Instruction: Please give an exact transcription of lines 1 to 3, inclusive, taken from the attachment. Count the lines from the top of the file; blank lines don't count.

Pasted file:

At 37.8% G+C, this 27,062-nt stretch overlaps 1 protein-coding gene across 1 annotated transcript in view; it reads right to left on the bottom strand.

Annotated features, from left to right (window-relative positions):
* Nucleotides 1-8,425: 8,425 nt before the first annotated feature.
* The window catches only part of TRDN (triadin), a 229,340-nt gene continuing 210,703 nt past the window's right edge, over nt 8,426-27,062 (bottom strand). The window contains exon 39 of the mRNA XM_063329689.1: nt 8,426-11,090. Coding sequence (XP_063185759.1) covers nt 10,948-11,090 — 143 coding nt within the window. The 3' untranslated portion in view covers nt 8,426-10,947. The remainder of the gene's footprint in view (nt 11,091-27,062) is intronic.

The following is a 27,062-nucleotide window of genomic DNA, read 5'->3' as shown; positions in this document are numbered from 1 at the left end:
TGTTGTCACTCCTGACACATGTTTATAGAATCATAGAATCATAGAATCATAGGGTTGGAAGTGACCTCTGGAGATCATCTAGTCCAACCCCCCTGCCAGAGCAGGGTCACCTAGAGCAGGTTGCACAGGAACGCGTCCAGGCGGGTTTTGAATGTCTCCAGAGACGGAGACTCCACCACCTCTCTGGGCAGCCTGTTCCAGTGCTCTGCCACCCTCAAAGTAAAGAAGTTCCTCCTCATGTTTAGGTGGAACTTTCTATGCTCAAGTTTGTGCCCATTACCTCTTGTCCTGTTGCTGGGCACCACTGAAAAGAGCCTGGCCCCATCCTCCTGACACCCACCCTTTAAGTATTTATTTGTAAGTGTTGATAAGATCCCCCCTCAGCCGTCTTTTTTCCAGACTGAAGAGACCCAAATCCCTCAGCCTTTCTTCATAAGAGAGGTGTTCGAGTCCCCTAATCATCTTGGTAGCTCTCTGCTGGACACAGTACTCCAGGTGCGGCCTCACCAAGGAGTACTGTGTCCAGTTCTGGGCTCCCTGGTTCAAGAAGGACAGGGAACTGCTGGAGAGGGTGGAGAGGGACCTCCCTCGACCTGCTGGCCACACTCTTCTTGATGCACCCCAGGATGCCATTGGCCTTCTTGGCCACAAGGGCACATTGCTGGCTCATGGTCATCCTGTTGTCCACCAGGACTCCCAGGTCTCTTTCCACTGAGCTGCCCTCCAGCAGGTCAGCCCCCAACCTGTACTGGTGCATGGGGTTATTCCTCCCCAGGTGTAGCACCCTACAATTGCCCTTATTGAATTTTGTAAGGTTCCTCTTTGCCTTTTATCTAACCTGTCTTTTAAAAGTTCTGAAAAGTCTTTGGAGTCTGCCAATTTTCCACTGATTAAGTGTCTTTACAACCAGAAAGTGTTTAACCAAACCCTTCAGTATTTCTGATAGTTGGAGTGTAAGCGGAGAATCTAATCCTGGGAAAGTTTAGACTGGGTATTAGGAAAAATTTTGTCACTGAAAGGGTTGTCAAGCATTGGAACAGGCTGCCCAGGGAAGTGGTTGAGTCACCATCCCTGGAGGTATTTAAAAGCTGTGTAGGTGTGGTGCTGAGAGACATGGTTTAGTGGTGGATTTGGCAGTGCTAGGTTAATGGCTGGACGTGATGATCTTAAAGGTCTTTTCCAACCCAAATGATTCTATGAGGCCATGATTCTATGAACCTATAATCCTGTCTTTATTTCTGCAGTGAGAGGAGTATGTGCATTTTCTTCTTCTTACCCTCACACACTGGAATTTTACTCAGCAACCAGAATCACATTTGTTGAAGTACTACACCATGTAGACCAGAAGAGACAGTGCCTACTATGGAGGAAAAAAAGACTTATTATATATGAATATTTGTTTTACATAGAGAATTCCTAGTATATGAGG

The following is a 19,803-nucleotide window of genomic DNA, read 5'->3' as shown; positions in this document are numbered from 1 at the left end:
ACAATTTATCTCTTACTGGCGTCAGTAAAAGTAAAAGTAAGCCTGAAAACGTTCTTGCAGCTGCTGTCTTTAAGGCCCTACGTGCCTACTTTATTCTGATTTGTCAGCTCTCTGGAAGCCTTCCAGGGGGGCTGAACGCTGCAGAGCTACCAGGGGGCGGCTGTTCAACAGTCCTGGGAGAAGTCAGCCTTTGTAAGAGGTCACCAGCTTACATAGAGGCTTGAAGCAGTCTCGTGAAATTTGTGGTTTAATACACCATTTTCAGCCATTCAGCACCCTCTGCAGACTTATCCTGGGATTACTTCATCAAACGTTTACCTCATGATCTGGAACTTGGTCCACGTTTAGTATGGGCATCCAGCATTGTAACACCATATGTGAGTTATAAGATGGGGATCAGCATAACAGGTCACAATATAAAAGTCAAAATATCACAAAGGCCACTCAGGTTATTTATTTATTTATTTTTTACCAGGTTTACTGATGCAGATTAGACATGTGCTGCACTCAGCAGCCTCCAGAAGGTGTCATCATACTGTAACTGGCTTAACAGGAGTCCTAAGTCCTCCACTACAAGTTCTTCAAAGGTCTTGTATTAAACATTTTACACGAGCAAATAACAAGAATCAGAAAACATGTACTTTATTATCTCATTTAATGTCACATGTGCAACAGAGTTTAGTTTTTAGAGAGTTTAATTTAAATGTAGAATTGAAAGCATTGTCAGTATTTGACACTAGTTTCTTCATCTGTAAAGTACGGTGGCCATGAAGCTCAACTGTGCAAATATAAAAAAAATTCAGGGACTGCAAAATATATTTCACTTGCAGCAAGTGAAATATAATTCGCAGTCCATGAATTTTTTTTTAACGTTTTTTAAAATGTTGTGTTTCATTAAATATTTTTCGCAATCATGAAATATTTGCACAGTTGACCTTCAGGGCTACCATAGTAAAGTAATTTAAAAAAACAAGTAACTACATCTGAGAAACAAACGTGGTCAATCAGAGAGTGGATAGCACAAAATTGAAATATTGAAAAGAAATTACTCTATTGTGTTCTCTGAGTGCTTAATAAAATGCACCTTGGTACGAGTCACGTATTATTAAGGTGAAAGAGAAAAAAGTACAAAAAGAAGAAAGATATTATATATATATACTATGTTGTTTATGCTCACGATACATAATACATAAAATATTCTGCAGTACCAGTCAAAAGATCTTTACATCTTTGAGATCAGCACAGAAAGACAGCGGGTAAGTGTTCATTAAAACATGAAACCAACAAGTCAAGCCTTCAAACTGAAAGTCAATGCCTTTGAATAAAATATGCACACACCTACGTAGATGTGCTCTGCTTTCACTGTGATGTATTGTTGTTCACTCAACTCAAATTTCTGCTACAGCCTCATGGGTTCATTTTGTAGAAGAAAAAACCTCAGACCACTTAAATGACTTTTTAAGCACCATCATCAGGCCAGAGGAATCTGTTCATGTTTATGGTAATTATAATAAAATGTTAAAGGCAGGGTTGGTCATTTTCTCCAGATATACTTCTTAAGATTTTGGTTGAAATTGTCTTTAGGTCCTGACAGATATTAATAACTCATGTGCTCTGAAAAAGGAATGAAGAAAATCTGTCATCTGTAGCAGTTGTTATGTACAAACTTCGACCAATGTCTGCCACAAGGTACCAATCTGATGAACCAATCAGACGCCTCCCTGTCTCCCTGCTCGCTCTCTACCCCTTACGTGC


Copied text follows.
At 37.8% G+C, this 27,062-nt stretch overlaps 1 protein-coding gene across 1 annotated transcript in view; it reads right to left on the bottom strand.

Annotated features, from left to right (window-relative positions):
* Nucleotides 1-8,425: 8,425 nt before the first annotated feature.